and the boardYour board of directors provides governance to your organization.<
  • Assemble a core team of senior management

    Includes an organization’s Executive Director and managers, but not staff or supervisors. See also definition for “staff.”

    staff to complete the organization assessment
  • Work collectively with board members to answer the Indicators and analyze the results
  • Incorporate the knowledge and input of all staff and board members to complete the self-assessment
  • Complete the assessment as a capacity/ team building activity by dedicating a specific time
  1. A Community

    The broad group of people who are stakeholders of an organization. Extending beyond the people that enter our buildings and use our services, an organization’s community may include cultural groups, sectoral partners, and other groups of people joined together by common identity, geography, and other bonds. Often where we use ‘community’ the word is actually short for multiple communities.

    Based Approach, (11 standards

    Desired and achievable levels of performance against which actual performance can be compared. Standards help to bolster public confidence, promote transparency and accountability, enhance performance and effectiveness, and help organizations achieve their mission, improve their practices, and educate board and staff about good practices.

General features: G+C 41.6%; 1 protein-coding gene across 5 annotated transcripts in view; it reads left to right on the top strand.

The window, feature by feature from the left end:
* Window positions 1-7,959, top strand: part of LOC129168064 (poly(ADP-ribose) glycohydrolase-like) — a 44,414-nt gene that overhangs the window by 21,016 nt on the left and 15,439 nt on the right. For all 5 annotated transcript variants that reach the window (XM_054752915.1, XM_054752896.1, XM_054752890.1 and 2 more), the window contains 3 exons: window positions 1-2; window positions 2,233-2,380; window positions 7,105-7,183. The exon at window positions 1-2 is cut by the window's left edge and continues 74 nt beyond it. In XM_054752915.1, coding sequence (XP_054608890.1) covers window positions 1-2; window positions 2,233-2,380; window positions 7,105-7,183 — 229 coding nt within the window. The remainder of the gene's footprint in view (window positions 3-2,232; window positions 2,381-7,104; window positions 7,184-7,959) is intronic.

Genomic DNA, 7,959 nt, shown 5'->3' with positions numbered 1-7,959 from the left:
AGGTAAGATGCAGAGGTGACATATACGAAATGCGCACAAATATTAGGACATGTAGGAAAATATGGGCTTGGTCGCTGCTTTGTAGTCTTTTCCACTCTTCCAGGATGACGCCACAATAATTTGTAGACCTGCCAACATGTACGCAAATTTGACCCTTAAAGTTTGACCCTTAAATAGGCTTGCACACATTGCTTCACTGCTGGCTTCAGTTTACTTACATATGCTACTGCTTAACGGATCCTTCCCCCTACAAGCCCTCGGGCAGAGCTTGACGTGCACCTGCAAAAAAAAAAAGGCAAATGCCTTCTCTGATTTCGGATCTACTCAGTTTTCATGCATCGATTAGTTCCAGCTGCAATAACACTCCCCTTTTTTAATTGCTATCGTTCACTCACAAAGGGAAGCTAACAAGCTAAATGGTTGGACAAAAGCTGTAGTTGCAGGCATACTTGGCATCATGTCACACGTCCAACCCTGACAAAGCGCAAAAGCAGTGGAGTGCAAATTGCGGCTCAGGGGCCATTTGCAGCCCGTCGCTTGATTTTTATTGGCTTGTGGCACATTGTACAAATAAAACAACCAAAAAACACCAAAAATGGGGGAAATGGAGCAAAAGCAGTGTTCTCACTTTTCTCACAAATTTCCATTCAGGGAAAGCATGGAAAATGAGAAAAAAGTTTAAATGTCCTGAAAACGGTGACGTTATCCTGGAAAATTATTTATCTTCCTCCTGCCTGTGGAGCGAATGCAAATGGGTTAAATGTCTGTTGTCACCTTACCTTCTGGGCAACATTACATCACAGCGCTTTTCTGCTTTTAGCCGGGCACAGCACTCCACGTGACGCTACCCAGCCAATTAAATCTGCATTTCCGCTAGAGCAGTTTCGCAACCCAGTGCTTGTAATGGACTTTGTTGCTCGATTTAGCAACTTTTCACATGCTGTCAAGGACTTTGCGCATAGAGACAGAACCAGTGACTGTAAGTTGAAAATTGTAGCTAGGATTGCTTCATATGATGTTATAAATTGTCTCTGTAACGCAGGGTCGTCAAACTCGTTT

)
  2. GovernanceRefers to the source of strategic thinking and decisions that shape and direct an organization and its work and where, ultimately, accountability lies. Includes anything related to non‐profit boards as well as strategic leadership issues. and Strategic Leadership

    When referring to an ‘organization’s leadership’, we mean the board, ED and senior management.

    , (15 standards)
  3. Operations and (9 standards)
  4. 4. Human Resources. (8 standards)
This all depends on you, and what strategy you use: Identifying, measuring, and addressing capacity building priorities are part of an ongoing organization development process. The OrgWise self-assessment is a resource intended to complement this process. Since organizational development

A process through which an organization increases its capacity to successfully pursue its mission. This can include collaboration to create organizational change, to enhance organizational health, and to improve staff satisfaction and effectiveness.

and capacity building is unique to each agency, there are many different approaches individuals and agencies can incorporate to effectively complete the OrgWise self-assessment and analyze the results.

 

You can start at the beginning or with any one of the standards

Desired and achievable levels of performance against which actual performance can be compared. Standards help to bolster public confidence, promote transparency and accountability, enhance performance and effectiveness, and help organizations achieve their mission, improve their practices, and educate board and staff about good practices.

:

  1. You can start by clicking on the “A Community